TCM: We do our own version of corny reporting for Truck Camper Magazine.  It really seems like the truck camper is a critical part of your journalism.

Paul: Now that we have it, I don’t know what we’d do without it.  I used to drive two hours into the mountains on Saturday and then drive back Sunday.  Now I can go Friday night and watch a movie, make dinner, and sleep in.  I’m where I need to be Saturday morning.  It’s really made for a more relaxing and better weekend.  It’s a cabin for us.


TCM: Are you able to report from your camper while in the mountains?

Paul: I come back to the studio to do the Ski Reports, but we have broadcast from the camper.  Like I said earlier, the food bank drive and the corn cooking were broadcast from our Arctic Fox.  We have a team of people who work on the program.  I’m one character of many on the show.

We use simple equipment from a company called Comrex which allows us to use a wireless data signal, like an iPhone or Blackberry, to send a studio quality signal from the truck camper.  There’s a microphone that connects into the Comrex equipment so we can do an interview from wherever there’s a data signal.

I go out every weekend in the camper and ski at a couple of places.  My broadcast doesn’t come on until Thursday, and winter conditions can change quickly, so I rely heavily on my ski bum reporters.


Above: Cam Deller, a regular Arctic Fox passenger, skinning through knee deep powder in Rogers Pass, British Columbia

TCM: How many ski bums do you have?

Paul: I have about forty people that I call.  I also go out on the weekend and get a general sense of how the snow pack is doing.  Then I talk to our listeners about what to expect for the coming weekend.


Above: Returning to Frank, the Camper, after a great powder run in Rogers Pass, British Columbia

TCM: How is it winter camping in your Arctic Fox?

Paul: It’s amazing.  We have slept out in -25 degrees Celsius in that camper.  We had the furnace on and were walking around in t-shirts.  It was dumping snow outside all night.  The next morning, I clicked into my skis on the back step of the camper and I was off to the races.  It’s an amazing way to travel around in backcountry areas to do ski reports.


Above: Mount Cain ski resort, where campers fill the parking lot! Near Port McNeill, Vancouver Island, British Columbia

TCM: Where do you camp overnight during these experiences?

Paul: People pay a lot of money to stay at the ski lodges, but we generally stay in the ski resort parking lots.  I’ve found some sweet spots.

When I bought my camper, it had two regular 12 volt batteries that were shot because they were frozen.  It was October, so I was able to get some glass mat AGM batteries for 60% off.  Now I have a massive 12 volt battery and we run off of that.  When I need to, I’ll run the generator.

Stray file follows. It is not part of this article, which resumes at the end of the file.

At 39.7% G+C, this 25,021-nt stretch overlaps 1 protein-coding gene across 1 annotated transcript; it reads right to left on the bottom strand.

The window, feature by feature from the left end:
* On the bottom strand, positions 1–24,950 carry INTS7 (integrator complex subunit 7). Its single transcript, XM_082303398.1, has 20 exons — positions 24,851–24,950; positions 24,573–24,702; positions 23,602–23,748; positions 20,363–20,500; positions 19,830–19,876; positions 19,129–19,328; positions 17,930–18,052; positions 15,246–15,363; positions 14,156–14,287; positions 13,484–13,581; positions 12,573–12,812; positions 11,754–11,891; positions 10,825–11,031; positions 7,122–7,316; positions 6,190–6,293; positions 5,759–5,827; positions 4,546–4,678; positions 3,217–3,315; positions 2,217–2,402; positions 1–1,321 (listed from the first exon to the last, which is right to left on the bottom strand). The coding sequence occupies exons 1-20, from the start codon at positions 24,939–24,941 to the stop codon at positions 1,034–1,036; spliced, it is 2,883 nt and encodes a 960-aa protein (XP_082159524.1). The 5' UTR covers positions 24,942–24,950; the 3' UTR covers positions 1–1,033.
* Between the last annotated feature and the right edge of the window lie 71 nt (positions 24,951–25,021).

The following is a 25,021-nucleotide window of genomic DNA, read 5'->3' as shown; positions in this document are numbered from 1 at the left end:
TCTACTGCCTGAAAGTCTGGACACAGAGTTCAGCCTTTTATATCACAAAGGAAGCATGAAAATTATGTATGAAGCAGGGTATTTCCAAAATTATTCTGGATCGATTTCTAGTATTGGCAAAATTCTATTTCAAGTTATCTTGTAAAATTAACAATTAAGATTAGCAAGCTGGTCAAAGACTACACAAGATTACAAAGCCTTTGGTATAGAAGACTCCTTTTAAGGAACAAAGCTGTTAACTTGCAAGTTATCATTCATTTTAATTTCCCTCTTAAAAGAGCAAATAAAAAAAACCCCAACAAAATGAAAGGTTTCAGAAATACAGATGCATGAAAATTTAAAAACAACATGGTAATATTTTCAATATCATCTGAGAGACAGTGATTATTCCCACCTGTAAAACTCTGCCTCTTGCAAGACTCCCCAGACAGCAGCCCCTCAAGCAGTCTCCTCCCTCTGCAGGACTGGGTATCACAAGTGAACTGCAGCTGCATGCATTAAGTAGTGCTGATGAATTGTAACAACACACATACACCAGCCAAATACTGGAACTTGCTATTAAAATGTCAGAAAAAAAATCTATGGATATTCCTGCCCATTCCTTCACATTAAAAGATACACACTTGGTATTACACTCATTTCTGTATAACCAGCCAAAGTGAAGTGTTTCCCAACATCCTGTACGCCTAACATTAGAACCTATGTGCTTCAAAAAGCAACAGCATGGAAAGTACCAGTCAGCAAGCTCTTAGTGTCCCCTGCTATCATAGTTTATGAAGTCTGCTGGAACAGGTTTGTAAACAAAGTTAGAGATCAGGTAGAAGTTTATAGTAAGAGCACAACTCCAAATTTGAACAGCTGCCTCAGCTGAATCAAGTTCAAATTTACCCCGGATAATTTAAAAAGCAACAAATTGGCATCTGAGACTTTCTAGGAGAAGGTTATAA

Above: Snowy morning in Rogers Pass, British Columbia

TCM: How does your truck and camper handle the winter driving to reach the ski resorts and other places you need to reach for your reporting

Paul: We spend so much time in ice and snow that we absolutely needed a four wheel drive truck.  With the truck camper loaded we have a lot of weight in the back of the truck, so I rarely have to put the truck in four wheel drive.  The rig handles like a tractor.  We can just plow through most winter road conditions.

Having four wheel drive has gotten me out of a couple of situations, like when the roads are ice skating rinks, or when there’s a white out.  You name it, I’ve gotten into it.

Rogers Pass is often shut down for days because of avalanche risks.  One night there was a huge blizzard, and we were going from Rogers Pass to Kicking Horse Ski Resort.  The road was so bad I couldn’t believe it was still open.  When we got to Kicking Horse, the road was closed within twenty minutes of us arriving.  The truck camper got through just fine.  I didn’t drive very fast, but the rig still handled better than I expected it to.

TCM: Tell us about your Outdoor Report and some of the other things you report on using your truck camper.

Paul: I try to cover a good cross section of what’s available to Calgarians in the outdoors.  The one stipulation for the Outdoor Reports is they are about human powered adventure, like mountain biking, trail running, hiking, dragon boating, etc.

Sometimes I have long days.  The truck camper allows me to be at the trailhead and well rested for what our readers have signed me up for.  They’ll contact me and say, “Here’s my favorite hike”, or “I own the fastest production sailboat, come out with me”.  I base my entire broadcast for the summer on what listeners tell me to do.


Above: Comox relaxing in the Arctic Fox

TCM: Do your wife, dog, and cat come with you on your work trips?

Paul: Most of the time Devon and Comox, our dog, comes with me.  Comox is a glacial valley on Vancouver Island.  Our cat stays home.  He doesn’t like car trips.  We give him food for a few days and we’re off.


Above: Devon playing a little Scrabble before hitting the slopes

TCM: Our truck camping cat, Harley, would never stand for that.  Tell us about your truck camper lifestyle outside of work.

Paul: We use our camper all the time for other things.  Our friends just got married in Canmore.  We parked in the hall parking lot and, once we partied, we made our way to the camper and slept there for the night.

Last Christmas, we drove the camper out to the coast.  Our family had a houseful of people and we stayed in the camper.

July 28th we got married and a whole bunch of people from out of town came in for the wedding.  Our truck camper became an impromptu guest room.  People were actually fighting about who would stay the truck camper.

TCM: What’s next for you and your truck camping lifestyle?

Paul: Devon and I are talking about trying for a kid in the near future. We’ll make the Fox a big part of our kid’s life.  We fully intend to keep camping in it.  We’ll still do the same stuff, but with a little one.  That’s what we hope the future holds.

Truck: 2003 GMC 3500HD, extended cab, single rear wheel, long bed, 4×4, diesel
Camper: 2005 Arctic Fox 990
Tie-downs and Turnbuckles: Custom
Suspension Enhancements: Firestone airbags, Bilstein shocks, Two extra leaf springs, rear stabilizer bar
Gear: Turned the bathroom into gear closet that is now a muddy boot area and five pairs of skis fit in that area